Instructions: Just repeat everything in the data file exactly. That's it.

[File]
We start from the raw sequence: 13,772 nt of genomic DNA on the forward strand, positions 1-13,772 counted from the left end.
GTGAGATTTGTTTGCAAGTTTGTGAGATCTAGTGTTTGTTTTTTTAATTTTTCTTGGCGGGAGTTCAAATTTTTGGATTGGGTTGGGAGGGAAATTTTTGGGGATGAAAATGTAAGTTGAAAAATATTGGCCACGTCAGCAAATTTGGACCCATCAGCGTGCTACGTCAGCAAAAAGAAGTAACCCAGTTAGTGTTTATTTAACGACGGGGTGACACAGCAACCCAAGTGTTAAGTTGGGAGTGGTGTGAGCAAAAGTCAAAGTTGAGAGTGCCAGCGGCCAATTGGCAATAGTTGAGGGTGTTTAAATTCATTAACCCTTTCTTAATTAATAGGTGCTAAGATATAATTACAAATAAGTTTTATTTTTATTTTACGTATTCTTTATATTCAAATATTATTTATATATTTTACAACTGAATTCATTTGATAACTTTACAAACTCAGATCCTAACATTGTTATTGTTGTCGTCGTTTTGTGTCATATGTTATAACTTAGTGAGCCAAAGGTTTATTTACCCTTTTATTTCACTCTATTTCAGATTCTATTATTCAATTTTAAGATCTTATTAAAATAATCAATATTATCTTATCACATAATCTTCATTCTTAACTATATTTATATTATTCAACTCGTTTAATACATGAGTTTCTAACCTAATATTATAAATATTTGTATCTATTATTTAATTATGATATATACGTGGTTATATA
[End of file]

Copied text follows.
We start from the raw sequence: 13,772 nt of genomic DNA on the forward strand, positions 1-13,772 counted from the left end.
GTGAGATTTGTTTGCAAGTTTGTGAGATCTAGTGTTTGTTTTTTTAATTTTTCTTGGCGGGAGTTCAAATTTTTGGATTGGGTTGGGAGGGAAATTTTTGGGGATGAAAATGTAAGTTGAAAAATATTGGCCACGTCAGCAAATTTGGACCCATCAGCGTGCTACGTCAGCAAAAAGAAGTAACCCAGTTAGTGTTTATTTAACGACGGGGTGACACAGCAACCCAAGTGTTAAGTTGGGAGTGGTGTGAGCAAAAGTCAAAGTTGAGAGTGCCAGCGGCCAATTGGCAATAGTTGAGGGTGTTTAAATTCATTAACCCTTTCTTAATTAATAGGTGCTAAGATATAATTACAAATAAGTTTTATTTTTATTTTACGTATTCTTTATATTCAAATATTATTTATATATTTTACAACTGAATTCATTTGATAACTTTACAAACTCAGATCCTAACATTGTTATTGTTGTCGTCGTTTTGTGTCATATGTTATAACTTAGTGAGCCAAAGGTTTATTTACCCTTTTATTTCACTCTATTTCAGATTCTATTATTCAATTTTAAGATCTTATTAAAATAATCAATATTATCTTATCACATAATCTTCATTCTTAACTATATTTATATTATTCAACTCGTTTAATACATGAGTTTCTAACCTAATATTATAAATATTTGTATCTATTATTTAATTATGATATATACGTGGTTATATA